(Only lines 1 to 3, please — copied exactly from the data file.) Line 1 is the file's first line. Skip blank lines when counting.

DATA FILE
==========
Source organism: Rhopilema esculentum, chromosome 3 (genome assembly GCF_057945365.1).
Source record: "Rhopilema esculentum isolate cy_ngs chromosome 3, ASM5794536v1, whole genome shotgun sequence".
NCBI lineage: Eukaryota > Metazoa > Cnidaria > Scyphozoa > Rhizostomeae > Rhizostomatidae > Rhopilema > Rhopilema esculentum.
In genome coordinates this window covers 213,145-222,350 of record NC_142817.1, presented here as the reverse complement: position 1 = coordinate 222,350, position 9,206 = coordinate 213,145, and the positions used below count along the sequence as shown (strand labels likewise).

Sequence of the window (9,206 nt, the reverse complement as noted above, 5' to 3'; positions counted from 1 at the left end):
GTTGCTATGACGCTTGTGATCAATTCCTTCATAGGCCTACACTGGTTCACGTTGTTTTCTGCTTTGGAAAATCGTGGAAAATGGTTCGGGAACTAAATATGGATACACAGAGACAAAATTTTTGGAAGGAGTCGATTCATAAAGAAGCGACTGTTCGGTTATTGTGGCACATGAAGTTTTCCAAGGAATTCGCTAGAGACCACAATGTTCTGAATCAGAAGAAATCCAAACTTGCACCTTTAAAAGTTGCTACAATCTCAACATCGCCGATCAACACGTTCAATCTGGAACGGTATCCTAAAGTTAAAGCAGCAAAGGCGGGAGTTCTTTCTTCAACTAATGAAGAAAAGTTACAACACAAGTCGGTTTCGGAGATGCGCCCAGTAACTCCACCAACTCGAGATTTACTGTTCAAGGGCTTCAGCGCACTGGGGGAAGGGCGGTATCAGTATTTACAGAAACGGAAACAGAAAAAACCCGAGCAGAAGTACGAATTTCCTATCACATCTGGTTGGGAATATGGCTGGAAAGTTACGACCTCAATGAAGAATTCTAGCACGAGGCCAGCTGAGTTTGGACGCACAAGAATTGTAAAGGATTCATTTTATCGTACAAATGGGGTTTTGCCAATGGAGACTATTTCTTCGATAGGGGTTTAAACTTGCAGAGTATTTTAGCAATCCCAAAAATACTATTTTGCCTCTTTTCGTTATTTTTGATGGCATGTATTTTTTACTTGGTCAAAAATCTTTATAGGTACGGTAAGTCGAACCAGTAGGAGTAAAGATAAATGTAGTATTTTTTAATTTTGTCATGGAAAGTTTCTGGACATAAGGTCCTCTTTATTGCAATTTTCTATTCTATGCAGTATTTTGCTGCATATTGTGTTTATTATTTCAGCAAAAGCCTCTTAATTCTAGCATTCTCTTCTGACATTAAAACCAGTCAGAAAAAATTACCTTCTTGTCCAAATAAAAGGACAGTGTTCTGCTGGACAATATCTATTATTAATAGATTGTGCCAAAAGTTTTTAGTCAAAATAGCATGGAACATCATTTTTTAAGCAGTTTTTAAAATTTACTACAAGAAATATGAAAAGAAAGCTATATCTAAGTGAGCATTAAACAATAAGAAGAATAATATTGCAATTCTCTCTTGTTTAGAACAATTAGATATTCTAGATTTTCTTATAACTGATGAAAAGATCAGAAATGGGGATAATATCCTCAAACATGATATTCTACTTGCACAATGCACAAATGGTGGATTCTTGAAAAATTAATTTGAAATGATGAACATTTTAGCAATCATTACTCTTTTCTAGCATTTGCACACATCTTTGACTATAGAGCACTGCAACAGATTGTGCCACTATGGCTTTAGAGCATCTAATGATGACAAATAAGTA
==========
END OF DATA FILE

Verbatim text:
Source organism: Rhopilema esculentum, chromosome 3 (genome assembly GCF_057945365.1).
Source record: "Rhopilema esculentum isolate cy_ngs chromosome 3, ASM5794536v1, whole genome shotgun sequence".
NCBI lineage: Eukaryota > Metazoa > Cnidaria > Scyphozoa > Rhizostomeae > Rhizostomatidae > Rhopilema > Rhopilema esculentum.